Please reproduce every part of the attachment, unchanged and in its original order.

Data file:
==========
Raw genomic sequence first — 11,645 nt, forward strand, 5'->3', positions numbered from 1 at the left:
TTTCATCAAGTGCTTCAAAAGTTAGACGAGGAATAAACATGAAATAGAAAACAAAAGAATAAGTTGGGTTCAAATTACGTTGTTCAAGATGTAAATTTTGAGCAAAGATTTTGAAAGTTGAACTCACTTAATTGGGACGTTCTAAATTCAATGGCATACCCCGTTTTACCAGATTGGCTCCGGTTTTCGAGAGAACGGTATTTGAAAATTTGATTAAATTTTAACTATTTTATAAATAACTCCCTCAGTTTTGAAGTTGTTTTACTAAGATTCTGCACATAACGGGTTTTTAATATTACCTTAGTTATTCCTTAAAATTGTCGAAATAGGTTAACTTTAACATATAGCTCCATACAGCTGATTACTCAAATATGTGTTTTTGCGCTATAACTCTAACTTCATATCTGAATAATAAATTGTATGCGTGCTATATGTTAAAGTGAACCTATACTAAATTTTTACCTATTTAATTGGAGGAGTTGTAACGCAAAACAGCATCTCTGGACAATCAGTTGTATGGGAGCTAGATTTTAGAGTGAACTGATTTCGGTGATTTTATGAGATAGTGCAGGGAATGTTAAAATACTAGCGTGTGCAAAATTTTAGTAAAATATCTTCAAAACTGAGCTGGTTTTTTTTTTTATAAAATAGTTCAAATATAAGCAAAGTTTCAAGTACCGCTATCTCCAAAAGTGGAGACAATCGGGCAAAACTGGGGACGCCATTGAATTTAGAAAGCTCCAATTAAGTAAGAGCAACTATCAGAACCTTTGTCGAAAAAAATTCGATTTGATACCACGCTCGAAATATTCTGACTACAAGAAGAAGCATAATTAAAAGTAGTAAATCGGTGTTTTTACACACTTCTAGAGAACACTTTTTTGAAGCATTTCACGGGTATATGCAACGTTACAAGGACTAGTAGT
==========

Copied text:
Raw genomic sequence first — 11,645 nt, forward strand, 5'->3', positions numbered from 1 at the left:
TTTCATCAAGTGCTTCAAAAGTTAGACGAGGAATAAACATGAAATAGAAAACAAAAGAATAAGTTGGGTTCAAATTACGTTGTTCAAGATGTAAATTTTGAGCAAAGATTTTGAAAGTTGAACTCACTTAATTGGGACGTTCTAAATTCAATGGCATACCCCGTTTTACCAGATTGGCTCCGGTTTTCGAGAGAACGGTATTTGAAAATTTGATTAAATTTTAACTATTTTATAAATAACTCCCTCAGTTTTGAAGTTGTTTTACTAAGATTCTGCACATAACGGGTTTTTAATATTACCTTAGTTATTCCTTAAAATTGTCGAAATAGGTTAACTTTAACATATAGCTCCATACAGCTGATTACTCAAATATGTGTTTTTGCGCTATAACTCTAACTTCATATCTGAATAATAAATTGTATGCGTGCTATATGTTAAAGTGAACCTATACTAAATTTTTACCTATTTAATTGGAGGAGTTGTAACGCAAAACAGCATCTCTGGACAATCAGTTGTATGGGAGCTAGATTTTAGAGTGAACTGATTTCGGTGATTTTATGAGATAGTGCAGGGAATGTTAAAATACTAGCGTGTGCAAAATTTTAGTAAAATATCTTCAAAACTGAGCTGGTTTTTTTTTTTATAAAATAGTTCAAATATAAGCAAAGTTTCAAGTACCGCTATCTCCAAAAGTGGAGACAATCGGGCAAAACTGGGGACGCCATTGAATTTAGAAAGCTCCAATTAAGTAAGAGCAACTATCAGAACCTTTGTCGAAAAAAATTCGATTTGATACCACGCTCGAAATATTCTGACTACAAGAAGAAGCATAATTAAAAGTAGTAAATCGGTGTTTTTACACACTTCTAGAGAACACTTTTTTGAAGCATTTCACGGGTATATGCAACGTTACAAGGACTAGTAGT